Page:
Salvadoran-American artist Guadalupe Maravilla describes the sculptures in his Disease throwers as “healing instruments” inspired by sound therapy treatments which he claims helped recover from cancer. The shrine-like works are steeped in Mayan mythology; they are assembled with various organic and manufactured materials and have in their center a functional tone, forming an acoustic vessel whose vibrations would have curative qualities. The sculptures will be activated in a series of live sound baths and will be featured alongside new paintings by Maravilla and Mayan artifacts he has selected from the Brooklyn Museum’s collection, such as ceramic figurines, shell trumpets of conch and other ritual objects. The title of the exhibit, which translates to “young white ash/earth,” refers to a 5th-century volcanic eruption in present-day El Salvador that displaced Mayan communities; it also symbolizes Maravilla’s own tumultuous migration to the United States as a child in the 1980s, and criticizes the continued movement of migrants across the United States.
Louise Bourgeois: PaintingsMetropolitan Museum of Art, until August 7
Although Louise Bourgeois (1911-2010) is best known as a sculptor, this exhibition curated by Clare Davies, Associate Curator of Modern and Contemporary Art at the Met, posits her early efforts in painting as crucial to understanding all that has monitoring. The exhibition focuses on his output between his arrival in New York in 1938 and his total rejection of painting in 1949, highlighting forms and themes – such as domestic spaces and hybrid female figures – that would take on new dimensions as his practice evolved.
The exhibition also demonstrates how deeply Bourgeois, before becoming a singular sculptor, was engaged in contemporary conversations about modernist painting, from the lingering influence of surrealism to nascent approaches to abstraction. “To this day, it is not widely known that Bourgeois was active as a painter in New York for ten years, a period when the city became a vital international hub amid critical debates around painting” , says Sheena Wagstaff, outgoing president of the Met of Modern. and contemporary art. “This exhibition reveals the fundamental DNA of the artist’s development of themes that would then bud into three dimensions and preoccupy her for the rest of her long career.”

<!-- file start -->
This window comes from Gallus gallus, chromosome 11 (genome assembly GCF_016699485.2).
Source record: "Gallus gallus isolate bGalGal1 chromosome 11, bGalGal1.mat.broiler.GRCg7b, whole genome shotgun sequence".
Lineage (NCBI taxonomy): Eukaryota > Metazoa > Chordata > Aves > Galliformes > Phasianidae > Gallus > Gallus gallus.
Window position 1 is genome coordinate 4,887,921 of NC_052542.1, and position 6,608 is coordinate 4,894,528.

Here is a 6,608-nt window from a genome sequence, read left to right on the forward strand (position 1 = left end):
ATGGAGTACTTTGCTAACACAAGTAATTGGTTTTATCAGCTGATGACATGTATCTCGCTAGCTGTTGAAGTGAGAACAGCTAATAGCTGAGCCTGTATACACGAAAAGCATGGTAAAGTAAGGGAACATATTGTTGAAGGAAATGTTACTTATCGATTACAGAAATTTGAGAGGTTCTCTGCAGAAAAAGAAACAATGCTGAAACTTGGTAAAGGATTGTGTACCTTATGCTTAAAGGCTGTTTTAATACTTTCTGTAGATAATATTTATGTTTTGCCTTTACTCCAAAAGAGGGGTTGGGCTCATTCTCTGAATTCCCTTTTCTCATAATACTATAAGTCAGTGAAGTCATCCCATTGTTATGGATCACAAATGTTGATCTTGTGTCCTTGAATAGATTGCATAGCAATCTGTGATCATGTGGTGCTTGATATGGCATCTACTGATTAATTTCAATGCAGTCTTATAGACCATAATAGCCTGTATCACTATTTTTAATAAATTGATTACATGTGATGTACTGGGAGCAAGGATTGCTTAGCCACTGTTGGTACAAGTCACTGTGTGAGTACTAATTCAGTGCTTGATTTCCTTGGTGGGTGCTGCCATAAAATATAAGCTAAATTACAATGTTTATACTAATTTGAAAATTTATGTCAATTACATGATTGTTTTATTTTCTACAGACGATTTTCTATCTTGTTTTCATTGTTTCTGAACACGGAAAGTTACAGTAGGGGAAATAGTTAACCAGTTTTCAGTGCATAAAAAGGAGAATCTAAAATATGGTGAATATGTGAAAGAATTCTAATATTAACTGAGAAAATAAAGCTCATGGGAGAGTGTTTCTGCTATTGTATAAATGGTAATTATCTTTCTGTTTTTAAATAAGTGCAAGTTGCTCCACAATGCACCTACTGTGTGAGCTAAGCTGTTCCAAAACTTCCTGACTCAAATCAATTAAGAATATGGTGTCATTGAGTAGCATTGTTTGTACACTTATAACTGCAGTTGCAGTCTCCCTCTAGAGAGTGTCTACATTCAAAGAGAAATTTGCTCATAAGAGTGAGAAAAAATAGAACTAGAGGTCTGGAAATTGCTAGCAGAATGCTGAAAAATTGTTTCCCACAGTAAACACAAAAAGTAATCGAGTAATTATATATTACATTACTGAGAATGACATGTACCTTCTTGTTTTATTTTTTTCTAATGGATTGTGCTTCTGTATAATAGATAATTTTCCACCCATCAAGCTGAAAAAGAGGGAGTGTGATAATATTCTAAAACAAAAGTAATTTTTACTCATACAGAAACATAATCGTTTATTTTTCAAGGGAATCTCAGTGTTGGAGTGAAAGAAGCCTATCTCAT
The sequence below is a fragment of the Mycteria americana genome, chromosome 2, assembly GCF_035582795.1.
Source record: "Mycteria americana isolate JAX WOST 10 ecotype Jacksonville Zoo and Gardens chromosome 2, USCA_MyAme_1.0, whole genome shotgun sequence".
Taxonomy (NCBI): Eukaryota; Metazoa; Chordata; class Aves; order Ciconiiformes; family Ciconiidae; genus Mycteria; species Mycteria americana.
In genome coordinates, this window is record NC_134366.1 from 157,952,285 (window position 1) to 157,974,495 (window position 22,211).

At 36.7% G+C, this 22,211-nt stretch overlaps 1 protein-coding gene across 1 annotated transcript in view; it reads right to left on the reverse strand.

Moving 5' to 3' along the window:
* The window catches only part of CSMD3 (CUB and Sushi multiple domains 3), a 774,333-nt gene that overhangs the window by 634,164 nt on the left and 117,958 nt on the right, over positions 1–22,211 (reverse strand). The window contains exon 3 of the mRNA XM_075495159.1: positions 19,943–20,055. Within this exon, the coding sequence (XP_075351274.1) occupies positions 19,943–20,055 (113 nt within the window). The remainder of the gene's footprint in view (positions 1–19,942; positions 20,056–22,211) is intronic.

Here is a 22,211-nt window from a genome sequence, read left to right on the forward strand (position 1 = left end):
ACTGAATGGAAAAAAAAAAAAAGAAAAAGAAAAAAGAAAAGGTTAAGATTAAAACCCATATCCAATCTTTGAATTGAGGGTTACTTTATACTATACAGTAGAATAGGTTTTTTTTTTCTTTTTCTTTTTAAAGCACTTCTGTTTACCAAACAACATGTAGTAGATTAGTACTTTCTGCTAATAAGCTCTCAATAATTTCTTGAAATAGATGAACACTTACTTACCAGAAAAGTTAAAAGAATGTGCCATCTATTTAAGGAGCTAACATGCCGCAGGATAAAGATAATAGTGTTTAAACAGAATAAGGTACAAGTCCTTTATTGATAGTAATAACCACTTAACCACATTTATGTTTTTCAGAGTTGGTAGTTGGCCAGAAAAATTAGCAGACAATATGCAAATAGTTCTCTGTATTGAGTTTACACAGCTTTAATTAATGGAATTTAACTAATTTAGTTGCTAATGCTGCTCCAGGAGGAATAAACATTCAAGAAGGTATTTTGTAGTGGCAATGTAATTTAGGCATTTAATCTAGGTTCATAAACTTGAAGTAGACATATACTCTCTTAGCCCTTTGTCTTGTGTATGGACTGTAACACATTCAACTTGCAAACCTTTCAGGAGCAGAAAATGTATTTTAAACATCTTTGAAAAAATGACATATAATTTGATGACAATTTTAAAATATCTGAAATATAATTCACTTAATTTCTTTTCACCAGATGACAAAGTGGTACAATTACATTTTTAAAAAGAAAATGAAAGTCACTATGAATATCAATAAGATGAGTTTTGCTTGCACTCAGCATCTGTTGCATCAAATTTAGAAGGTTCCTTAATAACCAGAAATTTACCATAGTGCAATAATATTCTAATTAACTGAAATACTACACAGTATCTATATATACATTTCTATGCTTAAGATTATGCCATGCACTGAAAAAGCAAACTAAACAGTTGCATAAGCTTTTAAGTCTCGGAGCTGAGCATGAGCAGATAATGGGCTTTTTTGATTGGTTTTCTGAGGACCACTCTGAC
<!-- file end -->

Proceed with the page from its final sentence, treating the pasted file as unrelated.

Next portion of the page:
Whitney Biennial 2022: …………….Whitney Museum of American Art, until September 5
More than any biennale in the new Whitney building (it’s the third), Quiet as it is kept fundamentally redid the interior architecture of the museum. The show’s co-curators, David Breslin and Adrienne Edwards, both of the Whitney, cited the collapsing sense of time and worsening political, health and humanitarian crises over the past three years. They started working on this biennial, which was originally supposed to open last year. , in the relatively quiet year of 2019 – as influences not only on their selection of 63 artists and collectives, but also on how their works are installed.
Most of the biennial takes place on the museum’s fifth and sixth floors, and the two couldn’t be more distinct. The lower level is a vast, bright room with no dividing walls, where luminous works by Alex Da Corte, Dyani White Hawk and others shine. The sixth floor, on the other hand, is almost entirely dark, consisting of a series of dimly lit and sometimes claustrophobic alcoves with black walls and carpeting, appropriate for hosting gloomy works by Coco Fusco and Rebecca Belmore. Generally speaking, this architectural dualism corresponds to the content of the work on each floor. The colourful, playful and meditative works are usually found on the fifth floor, while the sixth houses many of the darker and more captivating works in the exhibition.